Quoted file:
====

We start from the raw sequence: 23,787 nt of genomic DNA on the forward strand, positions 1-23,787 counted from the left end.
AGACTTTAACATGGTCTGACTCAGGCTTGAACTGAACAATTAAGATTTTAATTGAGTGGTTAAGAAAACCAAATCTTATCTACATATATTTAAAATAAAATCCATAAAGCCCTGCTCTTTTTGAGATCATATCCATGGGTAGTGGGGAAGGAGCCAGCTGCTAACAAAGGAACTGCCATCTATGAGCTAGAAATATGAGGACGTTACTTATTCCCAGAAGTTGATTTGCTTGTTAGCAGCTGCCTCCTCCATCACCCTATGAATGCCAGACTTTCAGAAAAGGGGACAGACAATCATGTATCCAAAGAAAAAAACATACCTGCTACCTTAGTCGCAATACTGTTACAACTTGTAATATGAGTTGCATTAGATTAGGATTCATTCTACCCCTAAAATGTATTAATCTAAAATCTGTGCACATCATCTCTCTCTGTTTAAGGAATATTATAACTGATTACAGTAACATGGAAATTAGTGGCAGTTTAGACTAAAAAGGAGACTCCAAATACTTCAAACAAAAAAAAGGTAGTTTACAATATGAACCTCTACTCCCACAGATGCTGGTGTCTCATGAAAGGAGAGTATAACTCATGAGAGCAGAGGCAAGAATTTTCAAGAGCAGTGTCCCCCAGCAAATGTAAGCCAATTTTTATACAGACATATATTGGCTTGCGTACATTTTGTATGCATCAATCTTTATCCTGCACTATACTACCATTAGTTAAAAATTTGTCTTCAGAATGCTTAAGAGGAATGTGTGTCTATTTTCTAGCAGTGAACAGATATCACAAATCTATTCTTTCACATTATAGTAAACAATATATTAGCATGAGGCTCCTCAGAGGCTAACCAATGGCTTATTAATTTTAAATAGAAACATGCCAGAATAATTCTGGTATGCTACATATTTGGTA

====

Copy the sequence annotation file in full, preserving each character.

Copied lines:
We start from the raw sequence: 23,787 nt of genomic DNA on the forward strand, positions 1-23,787 counted from the left end.
AGACTTTAACATGGTCTGACTCAGGCTTGAACTGAACAATTAAGATTTTAATTGAGTGGTTAAGAAAACCAAATCTTATCTACATATATTTAAAATAAAATCCATAAAGCCCTGCTCTTTTTGAGATCATATCCATGGGTAGTGGGGAAGGAGCCAGCTGCTAACAAAGGAACTGCCATCTATGAGCTAGAAATATGAGGACGTTACTTATTCCCAGAAGTTGATTTGCTTGTTAGCAGCTGCCTCCTCCATCACCCTATGAATGCCAGACTTTCAGAAAAGGGGACAGACAATCATGTATCCAAAGAAAAAAACATACCTGCTACCTTAGTCGCAATACTGTTACAACTTGTAATATGAGTTGCATTAGATTAGGATTCATTCTACCCCTAAAATGTATTAATCTAAAATCTGTGCACATCATCTCTCTCTGTTTAAGGAATATTATAACTGATTACAGTAACATGGAAATTAGTGGCAGTTTAGACTAAAAAGGAGACTCCAAATACTTCAAACAAAAAAAAGGTAGTTTACAATATGAACCTCTACTCCCACAGATGCTGGTGTCTCATGAAAGGAGAGTATAACTCATGAGAGCAGAGGCAAGAATTTTCAAGAGCAGTGTCCCCCAGCAAATGTAAGCCAATTTTTATACAGACATATATTGGCTTGCGTACATTTTGTATGCATCAATCTTTATCCTGCACTATACTACCATTAGTTAAAAATTTGTCTTCAGAATGCTTAAGAGGAATGTGTGTCTATTTTCTAGCAGTGAACAGATATCACAAATCTATTCTTTCACATTATAGTAAACAATATATTAGCATGAGGCTCCTCAGAGGCTAACCAATGGCTTATTAATTTTAAATAGAAACATGCCAGAATAATTCTGGTATGCTACATATTTGGTA